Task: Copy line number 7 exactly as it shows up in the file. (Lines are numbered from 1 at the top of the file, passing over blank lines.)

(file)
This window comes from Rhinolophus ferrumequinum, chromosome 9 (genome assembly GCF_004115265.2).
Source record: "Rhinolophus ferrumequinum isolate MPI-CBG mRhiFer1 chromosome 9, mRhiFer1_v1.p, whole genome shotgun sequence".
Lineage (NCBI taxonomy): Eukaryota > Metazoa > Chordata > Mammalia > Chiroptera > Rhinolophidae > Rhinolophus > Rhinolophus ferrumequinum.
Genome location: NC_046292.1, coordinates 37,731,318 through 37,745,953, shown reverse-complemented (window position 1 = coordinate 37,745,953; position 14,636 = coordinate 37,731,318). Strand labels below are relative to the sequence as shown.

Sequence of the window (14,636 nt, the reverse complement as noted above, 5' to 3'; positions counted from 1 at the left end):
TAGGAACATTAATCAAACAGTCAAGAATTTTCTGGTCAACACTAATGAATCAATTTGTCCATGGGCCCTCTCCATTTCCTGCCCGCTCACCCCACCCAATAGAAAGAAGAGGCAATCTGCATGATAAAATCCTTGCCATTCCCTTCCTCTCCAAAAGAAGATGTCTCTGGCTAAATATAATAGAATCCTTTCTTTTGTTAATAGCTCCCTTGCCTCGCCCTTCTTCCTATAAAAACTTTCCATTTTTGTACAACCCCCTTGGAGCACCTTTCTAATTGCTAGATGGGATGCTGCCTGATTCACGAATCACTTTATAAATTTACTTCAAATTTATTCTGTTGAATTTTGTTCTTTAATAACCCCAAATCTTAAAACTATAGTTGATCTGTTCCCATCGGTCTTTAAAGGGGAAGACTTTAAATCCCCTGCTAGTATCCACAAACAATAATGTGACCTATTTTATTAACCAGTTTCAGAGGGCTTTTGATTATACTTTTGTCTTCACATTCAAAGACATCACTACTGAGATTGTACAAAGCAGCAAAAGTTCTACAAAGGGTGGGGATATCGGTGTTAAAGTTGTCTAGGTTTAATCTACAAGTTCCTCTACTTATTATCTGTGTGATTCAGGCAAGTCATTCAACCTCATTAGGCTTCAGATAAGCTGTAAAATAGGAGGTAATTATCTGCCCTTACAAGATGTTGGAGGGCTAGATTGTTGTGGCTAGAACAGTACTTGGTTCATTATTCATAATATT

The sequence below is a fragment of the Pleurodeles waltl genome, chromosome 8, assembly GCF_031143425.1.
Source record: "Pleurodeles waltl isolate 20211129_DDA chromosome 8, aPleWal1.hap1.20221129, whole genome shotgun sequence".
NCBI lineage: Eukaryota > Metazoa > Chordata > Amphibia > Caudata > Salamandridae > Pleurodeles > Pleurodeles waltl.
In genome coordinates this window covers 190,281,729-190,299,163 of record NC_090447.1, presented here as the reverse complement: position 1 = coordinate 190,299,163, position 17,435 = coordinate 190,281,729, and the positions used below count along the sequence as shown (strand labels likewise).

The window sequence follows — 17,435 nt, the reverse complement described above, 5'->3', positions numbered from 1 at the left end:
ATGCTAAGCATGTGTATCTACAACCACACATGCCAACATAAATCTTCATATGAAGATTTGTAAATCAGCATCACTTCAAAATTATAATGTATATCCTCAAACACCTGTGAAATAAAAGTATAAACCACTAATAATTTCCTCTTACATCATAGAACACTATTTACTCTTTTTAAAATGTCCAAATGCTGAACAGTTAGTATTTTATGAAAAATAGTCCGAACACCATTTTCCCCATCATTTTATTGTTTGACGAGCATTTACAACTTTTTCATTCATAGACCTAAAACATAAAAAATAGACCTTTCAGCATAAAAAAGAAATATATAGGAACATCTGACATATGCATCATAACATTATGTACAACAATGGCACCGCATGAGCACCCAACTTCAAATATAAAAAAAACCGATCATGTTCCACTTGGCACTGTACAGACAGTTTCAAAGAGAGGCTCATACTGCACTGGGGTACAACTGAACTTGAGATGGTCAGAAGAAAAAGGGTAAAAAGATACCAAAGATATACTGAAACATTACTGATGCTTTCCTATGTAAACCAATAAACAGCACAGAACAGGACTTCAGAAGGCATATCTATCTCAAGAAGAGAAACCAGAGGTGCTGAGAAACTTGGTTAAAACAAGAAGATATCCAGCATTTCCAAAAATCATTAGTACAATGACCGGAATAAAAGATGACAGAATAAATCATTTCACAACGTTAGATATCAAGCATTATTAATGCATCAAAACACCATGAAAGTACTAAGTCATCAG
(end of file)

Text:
The sequence below is a fragment of the Pleurodeles waltl genome, chromosome 8, assembly GCF_031143425.1.